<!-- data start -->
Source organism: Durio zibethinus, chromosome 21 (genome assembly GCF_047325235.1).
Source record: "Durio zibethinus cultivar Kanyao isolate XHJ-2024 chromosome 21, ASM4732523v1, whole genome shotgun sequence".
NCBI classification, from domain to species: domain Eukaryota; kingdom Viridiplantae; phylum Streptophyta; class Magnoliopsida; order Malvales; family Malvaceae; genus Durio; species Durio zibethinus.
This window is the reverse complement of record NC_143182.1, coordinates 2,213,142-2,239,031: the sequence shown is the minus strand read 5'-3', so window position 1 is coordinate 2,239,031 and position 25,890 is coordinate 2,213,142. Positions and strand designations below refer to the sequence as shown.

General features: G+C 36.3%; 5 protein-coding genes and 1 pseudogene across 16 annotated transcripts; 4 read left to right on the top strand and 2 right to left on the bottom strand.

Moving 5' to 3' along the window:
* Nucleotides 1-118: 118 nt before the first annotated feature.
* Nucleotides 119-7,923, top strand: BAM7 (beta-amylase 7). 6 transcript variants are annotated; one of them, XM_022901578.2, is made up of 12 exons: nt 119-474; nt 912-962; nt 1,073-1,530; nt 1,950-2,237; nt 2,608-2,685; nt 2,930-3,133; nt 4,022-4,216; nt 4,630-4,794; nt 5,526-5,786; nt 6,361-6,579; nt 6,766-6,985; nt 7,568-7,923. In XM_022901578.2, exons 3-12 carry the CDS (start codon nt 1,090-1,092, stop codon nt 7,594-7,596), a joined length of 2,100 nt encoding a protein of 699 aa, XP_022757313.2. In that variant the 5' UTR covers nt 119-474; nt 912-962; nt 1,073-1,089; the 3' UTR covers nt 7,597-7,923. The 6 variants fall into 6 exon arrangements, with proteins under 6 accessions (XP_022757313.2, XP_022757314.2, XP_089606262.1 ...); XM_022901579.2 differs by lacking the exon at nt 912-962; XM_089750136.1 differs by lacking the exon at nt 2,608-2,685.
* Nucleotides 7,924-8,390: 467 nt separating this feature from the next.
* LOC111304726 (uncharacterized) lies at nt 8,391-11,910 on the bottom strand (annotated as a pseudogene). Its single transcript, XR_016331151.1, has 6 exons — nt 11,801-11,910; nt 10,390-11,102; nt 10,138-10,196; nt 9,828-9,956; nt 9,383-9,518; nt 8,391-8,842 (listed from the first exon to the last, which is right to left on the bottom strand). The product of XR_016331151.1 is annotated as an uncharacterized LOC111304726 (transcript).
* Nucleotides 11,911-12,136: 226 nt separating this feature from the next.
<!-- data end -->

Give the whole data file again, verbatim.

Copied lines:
Source organism: Durio zibethinus, chromosome 21 (genome assembly GCF_047325235.1).
Source record: "Durio zibethinus cultivar Kanyao isolate XHJ-2024 chromosome 21, ASM4732523v1, whole genome shotgun sequence".
NCBI classification, from domain to species: domain Eukaryota; kingdom Viridiplantae; phylum Streptophyta; class Magnoliopsida; order Malvales; family Malvaceae; genus Durio; species Durio zibethinus.
This window is the reverse complement of record NC_143182.1, coordinates 2,213,142-2,239,031: the sequence shown is the minus strand read 5'-3', so window position 1 is coordinate 2,239,031 and position 25,890 is coordinate 2,213,142. Positions and strand designations below refer to the sequence as shown.

General features: G+C 36.3%; 5 protein-coding genes and 1 pseudogene across 16 annotated transcripts; 4 read left to right on the top strand and 2 right to left on the bottom strand.

Moving 5' to 3' along the window:
* Nucleotides 1-118: 118 nt before the first annotated feature.
* Nucleotides 119-7,923, top strand: BAM7 (beta-amylase 7). 6 transcript variants are annotated; one of them, XM_022901578.2, is made up of 12 exons: nt 119-474; nt 912-962; nt 1,073-1,530; nt 1,950-2,237; nt 2,608-2,685; nt 2,930-3,133; nt 4,022-4,216; nt 4,630-4,794; nt 5,526-5,786; nt 6,361-6,579; nt 6,766-6,985; nt 7,568-7,923. In XM_022901578.2, exons 3-12 carry the CDS (start codon nt 1,090-1,092, stop codon nt 7,594-7,596), a joined length of 2,100 nt encoding a protein of 699 aa, XP_022757313.2. In that variant the 5' UTR covers nt 119-474; nt 912-962; nt 1,073-1,089; the 3' UTR covers nt 7,597-7,923. The 6 variants fall into 6 exon arrangements, with proteins under 6 accessions (XP_022757313.2, XP_022757314.2, XP_089606262.1 ...); XM_022901579.2 differs by lacking the exon at nt 912-962; XM_089750136.1 differs by lacking the exon at nt 2,608-2,685.
* Nucleotides 7,924-8,390: 467 nt separating this feature from the next.
* LOC111304726 (uncharacterized) lies at nt 8,391-11,910 on the bottom strand (annotated as a pseudogene). Its single transcript, XR_016331151.1, has 6 exons — nt 11,801-11,910; nt 10,390-11,102; nt 10,138-10,196; nt 9,828-9,956; nt 9,383-9,518; nt 8,391-8,842 (listed from the first exon to the last, which is right to left on the bottom strand). The product of XR_016331151.1 is annotated as an uncharacterized LOC111304726 (transcript).
* Nucleotides 11,911-12,136: 226 nt separating this feature from the next.